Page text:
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California and the West

Bay Area's Light Rail 'Meltdown' Raises Havoc

Transit: San Francisco Muni's new computerized system designed to streamline train operations collapses, leaving commuters in the lurch.


SAN FRANCISCO — What people here are calling the Muni Meltdown began Aug. 22, when the city's transit service put into operation a $70-million computerized relay system meant to revolutionize its light-rail train operations.

Instead, the system shuddered, staggered and then suddenly collapsed in what panicked politicians and outraged commuters are calling the worst breakdown of the city's public transit system in memory.

San Francisco's 100-year-old system--which includes cable cars, streetcars, trolleys, trains and buses--has never been perfect. In fact, it has long been the subject of complaints among riders who say rude drivers and late and overcrowded buses are all too common.

But never before has so much gone so wrong at the same time. And in a city where public transportation is the preferred mode of travel for many, Muni's failure has been considered a disaster.

"We have more boardings on public transport here, per capita, than does any other city in the country," said Michael Yaki, a county supervisor and head of the transportation committee.

The computerization was supposed to cut morning commute time by increasing the number of trains that could shoot through the tunnel under Market Street, the backbone of downtown, from 24 an hour to 48 an hour. It also was supposed to virtually eliminate the possibility of collisions on the tracks.

Instead, traffic through the tunnel slowed to a crawl. Two days after the new computer went into operation, one driver panicked and locked himself in his cab, backing up the network for more than an hour and forcing Muni administrators to call the police to coax him out. Other trains simply broke down, or their doors--now operated by computer--refused to open or shut.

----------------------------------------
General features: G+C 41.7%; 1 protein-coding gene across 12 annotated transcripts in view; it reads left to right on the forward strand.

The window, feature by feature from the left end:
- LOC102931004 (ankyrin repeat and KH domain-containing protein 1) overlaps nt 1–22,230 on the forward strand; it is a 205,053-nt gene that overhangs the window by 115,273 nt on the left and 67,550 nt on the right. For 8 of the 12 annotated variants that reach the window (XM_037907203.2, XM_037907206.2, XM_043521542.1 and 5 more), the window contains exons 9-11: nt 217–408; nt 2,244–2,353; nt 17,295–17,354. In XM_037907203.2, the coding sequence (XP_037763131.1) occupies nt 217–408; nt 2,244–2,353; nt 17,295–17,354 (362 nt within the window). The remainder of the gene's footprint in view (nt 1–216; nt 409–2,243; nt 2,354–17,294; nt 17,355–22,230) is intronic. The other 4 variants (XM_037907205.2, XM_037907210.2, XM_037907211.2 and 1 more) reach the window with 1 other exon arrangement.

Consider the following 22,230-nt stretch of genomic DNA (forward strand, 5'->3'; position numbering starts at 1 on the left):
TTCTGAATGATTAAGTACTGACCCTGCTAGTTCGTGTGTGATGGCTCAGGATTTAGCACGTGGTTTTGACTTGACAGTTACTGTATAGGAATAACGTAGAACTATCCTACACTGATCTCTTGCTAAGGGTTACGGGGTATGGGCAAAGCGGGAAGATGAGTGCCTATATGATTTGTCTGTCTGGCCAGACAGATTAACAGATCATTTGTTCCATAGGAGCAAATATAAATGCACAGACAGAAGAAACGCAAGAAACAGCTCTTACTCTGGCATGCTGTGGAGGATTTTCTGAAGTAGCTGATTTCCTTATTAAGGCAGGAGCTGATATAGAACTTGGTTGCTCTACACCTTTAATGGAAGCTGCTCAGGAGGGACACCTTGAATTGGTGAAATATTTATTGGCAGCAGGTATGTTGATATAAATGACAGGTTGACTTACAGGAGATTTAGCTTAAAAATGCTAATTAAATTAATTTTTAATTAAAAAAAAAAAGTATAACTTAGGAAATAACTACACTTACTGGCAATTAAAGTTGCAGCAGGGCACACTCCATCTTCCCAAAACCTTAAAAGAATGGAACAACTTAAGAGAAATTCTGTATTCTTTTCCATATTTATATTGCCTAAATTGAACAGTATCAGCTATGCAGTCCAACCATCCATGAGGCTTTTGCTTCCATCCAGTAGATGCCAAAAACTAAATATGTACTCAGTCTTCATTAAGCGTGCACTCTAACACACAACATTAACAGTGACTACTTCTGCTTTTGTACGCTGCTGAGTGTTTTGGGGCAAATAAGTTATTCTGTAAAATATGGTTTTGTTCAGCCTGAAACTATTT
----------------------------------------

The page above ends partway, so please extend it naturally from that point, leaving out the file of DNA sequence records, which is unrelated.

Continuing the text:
Muni and city officials issued assurances that the problems would be quickly worked out. But the situation continued to deteriorate. Commuters began to lose patience.

And then, during the Aug. 28 morning commute, the wounded system essentially lay down and died.

More than half of the trains that haul at least 100,000 commuters in and out of downtown every workday stopped running. Commuters were stranded in tunnels and on platforms for up to an hour.

Computer glitches, driver errors, breakdowns and at least one derailment made Muni just about the only topic of conversation in the city that day.

Ugly confrontations erupted between drivers and riders. The mayor and county supervisors were inundated with complaints. "Muni Hell on Wheels," screamed the front page of that afternoon's San Francisco Examiner.

Frantic efforts by Muni technicians resurrected the system by the next day, putting more trains into service and switching to manual control of their movements. As the week wore on, the computer system seemed to function more smoothly. But delays and overcrowding are still widespread.

Both Mayor Willie Brown and Muni director Emilio Cruz say no quick fix is possible. At least one county supervisor has raised the possibility that the new computer system may simply have to be scrapped, although no one knows how the city would pay for another one.

Riders are furious.

"I'm thoroughly disgusted," said Noel Dedora, an investment manager who took his frustrations out on a Muni driver on the Embarcadero station's crowded platform during the Thursday evening rush hour.

"It's not my fault!" the visibly agitated driver shouted back when Dedora screamed at him about the delays.

A Muni rider since 1990, Dedora said he could never recall a worse time for public transit in the city.

"They should indeed fire all the people responsible for this," he said.

Every day, commuters switch on all-news radio stations early in the morning to calculate their chances of getting to work on time. Talk radio programs are filled with angry exchanges between city officials, Muni representatives and riders.

Columnists have been merciless, skewering the transit system's union and its administration. They have assailed Brown, never failing to remind readers that he promised, as a candidate, to fix Muni in 100 days. And they have pitied commuters, referring to them as "Muni moles" trapped on stalled trains in pitch-dark tunnels.

"We're all going to be held accountable, and rightfully so," said Yaki, the supervisor. "The heat is on."

If another collapse on the scale of the Aug. 28 disaster occurs, Yaki said, "I think that the public's trust in this system will be irrevocably broken and we'll have no choice but to start from scratch."

Failure Blamed on Many Factors

Yaki blames the system breakdown on a combination of factors. Chief among them, says the Brown appointee, are years of neglect by previous administrations that forced Muni to continue operating aging trains long past their useful life and kept it from modernizing operations.

But Yaki says the transit system also suffers from poor planning and poorly trained drivers who don't know how to deal with the new computer system.

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